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5 Questions For House Candidate Mark Robbins

NEW CANAAN, Conn. — The Daily Voice sent five questions to each of the candidates running for state office this fall. The following responses are from Mark Robbins, a Democrat running for state representative from the 125th House District, which includes New Canaan and Wilton.

Robbins, 44, is running for the seat being vacated by retiring Republican Rep. John Hetherington. Robbins is the president of MHR Development, a sustainable development consultancy group. He currently serves on the New Canaan Conservation Commission. He is a trustee for the New Canaan Nature Center, a co-chairman of the Connecticut Green Building Council’s Green Homes Committee, a member of the SoundWaters Business and Environment Committee and a graduate student mentor for Urban Land Use at the Urban Land Institute.  His hobbies include making metal sculpture, hiking the Appalachian Trail, sailing, kayaking, downhill skiing and architectural photography. He has a pair of degrees from Columbia University, a bachelor’s in economics and philosophy and a master’s in real estate development.

Robbins has lived in New Canaan for nine years. He has one son who he describes as "a true naturalist."

Robbins is running against Republican nominee Thomas O’Dea and Green Party candidate David Bedell.

The Daily Voice: What are the biggest issues facing the 125th district?

Robbins: The three biggest issues facing our communities are taxes, small business growth and energy access/power reliability.

I will tackle the tax issue by advocating for a freeze on all future property and income tax rate hikes to ensure that Wilton and New Canaan continue to be attractive environments for young families.

As an entrepreneur, I will champion greater access to capital, lower fees and expedited permitting for small businesses. The Small Business Express program is a good program. It focuses on the operational side of establishing and running a business. That’s the perspective we need to take to stimulate economic growth and lower unemployment for our state.

Lastly, I will embrace Connecticut’s innovative new energy legislation to update infrastructure, reliability and competitiveness. Recent storms have cost ratepayers millions of dollars. Energy solutions, like tapping the gas lines, will provide cheaper and more reliable power yielding immediate economic benefits to ratepayers and small businesses.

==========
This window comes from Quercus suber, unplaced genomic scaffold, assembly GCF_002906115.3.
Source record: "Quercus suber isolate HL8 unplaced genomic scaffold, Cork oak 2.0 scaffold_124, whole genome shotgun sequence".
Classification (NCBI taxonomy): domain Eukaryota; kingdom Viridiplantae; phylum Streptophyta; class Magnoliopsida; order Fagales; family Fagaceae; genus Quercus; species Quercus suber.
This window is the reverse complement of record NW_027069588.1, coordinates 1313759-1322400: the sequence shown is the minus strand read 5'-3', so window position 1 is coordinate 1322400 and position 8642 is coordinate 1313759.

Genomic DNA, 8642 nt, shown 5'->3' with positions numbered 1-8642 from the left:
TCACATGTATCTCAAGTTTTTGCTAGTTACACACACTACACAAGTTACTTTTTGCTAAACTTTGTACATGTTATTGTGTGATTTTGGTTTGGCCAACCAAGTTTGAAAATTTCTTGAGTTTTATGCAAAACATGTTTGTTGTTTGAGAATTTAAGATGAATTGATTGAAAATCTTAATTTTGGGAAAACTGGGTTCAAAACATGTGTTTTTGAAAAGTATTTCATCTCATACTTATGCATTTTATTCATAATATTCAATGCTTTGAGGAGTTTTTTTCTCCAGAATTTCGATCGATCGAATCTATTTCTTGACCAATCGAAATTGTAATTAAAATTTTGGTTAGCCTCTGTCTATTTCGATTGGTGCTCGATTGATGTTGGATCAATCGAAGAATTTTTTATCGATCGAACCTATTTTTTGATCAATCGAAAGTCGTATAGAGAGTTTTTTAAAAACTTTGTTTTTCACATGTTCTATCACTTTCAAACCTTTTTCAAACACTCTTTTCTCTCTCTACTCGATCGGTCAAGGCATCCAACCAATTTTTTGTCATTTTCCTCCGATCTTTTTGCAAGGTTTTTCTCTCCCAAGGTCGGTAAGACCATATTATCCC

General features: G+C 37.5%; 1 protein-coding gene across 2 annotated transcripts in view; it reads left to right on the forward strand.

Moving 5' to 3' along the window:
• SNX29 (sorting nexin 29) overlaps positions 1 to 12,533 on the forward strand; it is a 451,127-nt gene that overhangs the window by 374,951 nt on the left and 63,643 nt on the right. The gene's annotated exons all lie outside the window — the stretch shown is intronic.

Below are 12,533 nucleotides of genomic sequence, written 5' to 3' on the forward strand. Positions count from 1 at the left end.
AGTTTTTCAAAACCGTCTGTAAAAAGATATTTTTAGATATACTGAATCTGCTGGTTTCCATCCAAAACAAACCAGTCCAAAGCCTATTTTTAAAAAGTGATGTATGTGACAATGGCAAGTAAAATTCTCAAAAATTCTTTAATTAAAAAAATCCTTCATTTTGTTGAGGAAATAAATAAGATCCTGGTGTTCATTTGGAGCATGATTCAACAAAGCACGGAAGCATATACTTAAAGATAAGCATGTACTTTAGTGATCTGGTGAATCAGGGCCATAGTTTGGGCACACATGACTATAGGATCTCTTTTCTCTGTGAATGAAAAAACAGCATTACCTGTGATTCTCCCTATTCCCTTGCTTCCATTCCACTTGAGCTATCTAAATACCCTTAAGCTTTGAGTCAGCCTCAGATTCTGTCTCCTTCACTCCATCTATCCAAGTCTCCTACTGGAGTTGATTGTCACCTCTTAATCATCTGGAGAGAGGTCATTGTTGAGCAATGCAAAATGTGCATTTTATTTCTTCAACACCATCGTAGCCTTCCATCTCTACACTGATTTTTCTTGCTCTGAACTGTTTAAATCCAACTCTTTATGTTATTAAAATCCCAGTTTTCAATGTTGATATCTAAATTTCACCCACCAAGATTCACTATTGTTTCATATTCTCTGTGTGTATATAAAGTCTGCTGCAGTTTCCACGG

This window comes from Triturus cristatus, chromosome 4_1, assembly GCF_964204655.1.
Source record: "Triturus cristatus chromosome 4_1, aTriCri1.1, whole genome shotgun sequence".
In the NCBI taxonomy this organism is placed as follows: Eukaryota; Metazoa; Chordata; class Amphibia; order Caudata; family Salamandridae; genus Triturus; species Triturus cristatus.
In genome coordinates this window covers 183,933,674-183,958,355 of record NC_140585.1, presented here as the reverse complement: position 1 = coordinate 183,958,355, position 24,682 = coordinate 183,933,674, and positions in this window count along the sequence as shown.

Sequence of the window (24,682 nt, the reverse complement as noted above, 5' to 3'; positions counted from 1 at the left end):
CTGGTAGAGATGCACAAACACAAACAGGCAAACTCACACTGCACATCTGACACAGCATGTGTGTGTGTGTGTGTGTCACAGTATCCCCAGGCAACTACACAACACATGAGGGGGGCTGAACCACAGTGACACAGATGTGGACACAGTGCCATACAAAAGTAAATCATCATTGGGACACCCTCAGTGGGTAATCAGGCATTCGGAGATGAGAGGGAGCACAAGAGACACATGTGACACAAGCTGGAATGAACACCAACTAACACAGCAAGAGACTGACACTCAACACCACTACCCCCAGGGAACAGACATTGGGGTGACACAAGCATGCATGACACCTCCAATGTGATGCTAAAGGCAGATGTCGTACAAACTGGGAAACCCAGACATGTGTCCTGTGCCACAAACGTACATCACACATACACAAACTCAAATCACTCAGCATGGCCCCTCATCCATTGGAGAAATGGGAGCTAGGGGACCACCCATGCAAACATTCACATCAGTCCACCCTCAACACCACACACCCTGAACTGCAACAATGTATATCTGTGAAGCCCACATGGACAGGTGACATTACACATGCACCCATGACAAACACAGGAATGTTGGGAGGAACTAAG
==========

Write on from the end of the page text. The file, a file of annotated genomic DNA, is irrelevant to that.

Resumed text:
The Daily Voice: What would you do differently than the retiring Rep. John Hetherington?

Robbins: I would hold monthly State of the District meetings in Wilton and New Canaan. I recognize that being a state representative requires more than time spent legislating in Hartford; its more than a full time job. A state representative must meet with constituents during evening and weekend hours to fully understand their concerns and advocate on their behalf in Hartford.

The Daily Voice: Is Connecticut going in the right or wrong direction?

Robbins: Clearly in the right direction as Governor [Dannel] Malloy has taken decisive steps to reposition the state. The governor’s first executive order was to implement Generally Accepted Accounting Practices (GAAP) in connection with our state budgets. In my opinion, fiscal responsibility is the first step to recovery. Additionally, Malloy slashed government agencies from 85 to 51 and trimmed state government to the smallest it’s been in 20 years.

I’m enthusiastic about the state’s comprehensive energy strategy which recognizes the economic and environmental benefits of natural gas as well efficiency retrofits. Towns should also start to plan for distributed generation. Connecticut has the highest electricity rates in the country. By generating power locally, thus lowering rates from 18 cents per kilowatt hour to 3 cents per kilowatt hour (an 85 percent savings), Wilton and New Canaan can reduce energy expenditures by millions of dollars per year.

The Daily Voice: What would you do to involve your constituents in your decision-making process?

Robbins: It will be my priority to reach out, listen to, and consider all the sides of an issue. I will not rely upon canned periodic newsletters and emails that regurgitate pre-packaged rhetoric. I would continue to make use of dynamic communication platforms to poll and engage residents on issues that concern them and I will follow-up with my own e-newsletter that will target concerns of the district.

The Daily Voice: Why should people vote for you?

Robbins: Vote for me because I have a strong sense of ethics and fair play. I will apply that behavior to making balanced decisions for the residents of New Canaan and Wilton. Secondly, I’ll move beyond the simple rhetoric of  “more or less taxes, more or less services” when seeking solutions to Connecticut’s needs. I believe in looking at the whole picture to reduce costs and make the state attractive to business and economic growth. The state’s future should be marked by innovations in energy and technology to spur jobs and fill the state coffers. Historically, Connecticut has been known for innovation. It is time to reclaim our heritage as we move forward into the 21st century.

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